A report by Dutch sports consultants Hypercube has predicted income for Irish soccer clubs will increase fivefold in the first 10 years of the newly-proposed All-Island League.
The proposed league would see a 24-team league and knockout competition with the latter stage merging the NI Football League and League of Ireland.
All Airtricity League clubs wrote to the FAI last week urging them to submit to UEFA a proposal for an All-Island League. Ten of the 12 NIFL clubs have also written similar letters to the NIFL. [Full story here]
The report outlines the full benefits an all-island league would have on Irish clubs’ finances and sporting strength.
The new league format would begin with two 12-team domestic leagues under the IFA and FAI. The final standings of these leagues would decide which teams participate in the Golden and Silver Rounds, and the ‘King of the Island’ (name subject to change) competition.
The promotion and relegation system for the League of Ireland is set to change, however movement between the NIFL Premiership and Championship remains the same.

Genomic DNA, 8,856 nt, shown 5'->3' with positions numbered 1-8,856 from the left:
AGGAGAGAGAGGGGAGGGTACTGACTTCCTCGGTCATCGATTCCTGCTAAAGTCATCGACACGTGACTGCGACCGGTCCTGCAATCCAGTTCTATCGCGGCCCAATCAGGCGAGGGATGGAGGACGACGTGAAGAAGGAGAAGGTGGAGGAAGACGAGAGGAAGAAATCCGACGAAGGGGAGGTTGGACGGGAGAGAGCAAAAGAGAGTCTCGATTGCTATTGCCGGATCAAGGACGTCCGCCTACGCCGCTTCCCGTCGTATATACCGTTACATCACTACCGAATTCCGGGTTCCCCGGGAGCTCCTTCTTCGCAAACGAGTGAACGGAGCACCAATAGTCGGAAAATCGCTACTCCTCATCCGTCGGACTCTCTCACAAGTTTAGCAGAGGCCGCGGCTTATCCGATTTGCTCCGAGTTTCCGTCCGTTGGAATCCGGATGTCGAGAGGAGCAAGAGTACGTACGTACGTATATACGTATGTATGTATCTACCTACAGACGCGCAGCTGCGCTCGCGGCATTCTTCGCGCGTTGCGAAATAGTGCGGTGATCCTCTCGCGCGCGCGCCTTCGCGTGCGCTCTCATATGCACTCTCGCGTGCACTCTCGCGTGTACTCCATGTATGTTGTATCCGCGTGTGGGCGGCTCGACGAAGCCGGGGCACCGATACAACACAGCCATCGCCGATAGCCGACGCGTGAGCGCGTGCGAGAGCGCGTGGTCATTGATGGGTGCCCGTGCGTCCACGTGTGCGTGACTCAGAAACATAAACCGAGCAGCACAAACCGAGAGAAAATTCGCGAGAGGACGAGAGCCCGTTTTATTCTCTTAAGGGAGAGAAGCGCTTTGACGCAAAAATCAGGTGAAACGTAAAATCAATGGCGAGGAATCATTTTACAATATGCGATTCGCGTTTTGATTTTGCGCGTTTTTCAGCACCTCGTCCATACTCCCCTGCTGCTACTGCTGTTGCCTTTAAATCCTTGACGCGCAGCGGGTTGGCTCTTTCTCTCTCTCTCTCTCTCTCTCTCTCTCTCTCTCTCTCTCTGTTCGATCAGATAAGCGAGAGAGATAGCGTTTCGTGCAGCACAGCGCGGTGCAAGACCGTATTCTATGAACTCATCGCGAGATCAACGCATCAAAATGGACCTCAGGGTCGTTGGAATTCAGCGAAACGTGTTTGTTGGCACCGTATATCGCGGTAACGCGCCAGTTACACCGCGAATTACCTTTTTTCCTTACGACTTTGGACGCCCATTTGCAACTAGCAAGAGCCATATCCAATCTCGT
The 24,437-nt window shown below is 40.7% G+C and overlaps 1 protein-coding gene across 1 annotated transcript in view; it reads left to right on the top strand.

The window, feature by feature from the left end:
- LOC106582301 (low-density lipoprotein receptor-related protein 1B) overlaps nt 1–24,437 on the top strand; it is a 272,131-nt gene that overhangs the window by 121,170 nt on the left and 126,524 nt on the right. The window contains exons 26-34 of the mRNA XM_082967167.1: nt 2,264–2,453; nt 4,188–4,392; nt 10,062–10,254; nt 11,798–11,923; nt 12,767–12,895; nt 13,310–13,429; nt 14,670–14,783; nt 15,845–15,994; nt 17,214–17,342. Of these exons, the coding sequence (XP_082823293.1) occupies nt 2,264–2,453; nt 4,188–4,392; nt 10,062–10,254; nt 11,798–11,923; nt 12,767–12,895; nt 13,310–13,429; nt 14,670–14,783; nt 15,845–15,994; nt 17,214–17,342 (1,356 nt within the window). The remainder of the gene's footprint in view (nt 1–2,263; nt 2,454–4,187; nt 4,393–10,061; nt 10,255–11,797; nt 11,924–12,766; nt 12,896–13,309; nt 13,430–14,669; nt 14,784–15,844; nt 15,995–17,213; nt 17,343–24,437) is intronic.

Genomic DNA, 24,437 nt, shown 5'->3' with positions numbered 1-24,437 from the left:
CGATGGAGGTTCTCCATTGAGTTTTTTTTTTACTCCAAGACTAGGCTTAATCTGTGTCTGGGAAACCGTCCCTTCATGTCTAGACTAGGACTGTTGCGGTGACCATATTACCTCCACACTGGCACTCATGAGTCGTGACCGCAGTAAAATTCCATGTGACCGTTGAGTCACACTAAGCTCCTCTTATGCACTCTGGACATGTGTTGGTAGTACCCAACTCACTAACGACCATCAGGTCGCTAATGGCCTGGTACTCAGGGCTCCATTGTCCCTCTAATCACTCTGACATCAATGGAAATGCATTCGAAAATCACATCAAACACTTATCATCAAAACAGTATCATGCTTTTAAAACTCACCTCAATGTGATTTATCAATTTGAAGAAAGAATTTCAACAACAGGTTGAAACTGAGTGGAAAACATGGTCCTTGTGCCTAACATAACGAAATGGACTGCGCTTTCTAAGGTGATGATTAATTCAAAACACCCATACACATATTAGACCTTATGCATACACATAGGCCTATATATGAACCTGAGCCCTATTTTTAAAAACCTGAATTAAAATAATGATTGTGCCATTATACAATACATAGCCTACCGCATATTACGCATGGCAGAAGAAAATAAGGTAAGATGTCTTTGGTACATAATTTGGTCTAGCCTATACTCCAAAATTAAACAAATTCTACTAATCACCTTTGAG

Here is the league format explained in full:
The report predicts the income received by the 22 clubs currently in the top division either side of the border stands at €21.9m per year.
Under the new league format, Hypercube expect the 24 participating clubs to generate just short of a combined €100m per annum.
Among the reasons for this financial surge is an increase in the likelihood of Irish teams reaching European competition.
According to estimates based on the ECI, IFA clubs currently have a 4% chance of reaching the Europa Conference League group stage – FAI teams are ahead at 28%. This is set to rise to 26% for NIFL clubs and 68% for LOI teams.
The Dutch sports consultants compared the Irish leagues to the Scottish Premiership to show how the sporting strength of clubs on the island would improve.
Under current ECI standings, only Dundalk and Shamrock Rovers would be competitive in the Scottish top division. After 10 years of the new all-island league format, Ireland’s top seven clubs would be competitive at the top of the table with the next seven highest-ranked teams becoming competitive at the bottom of the table.
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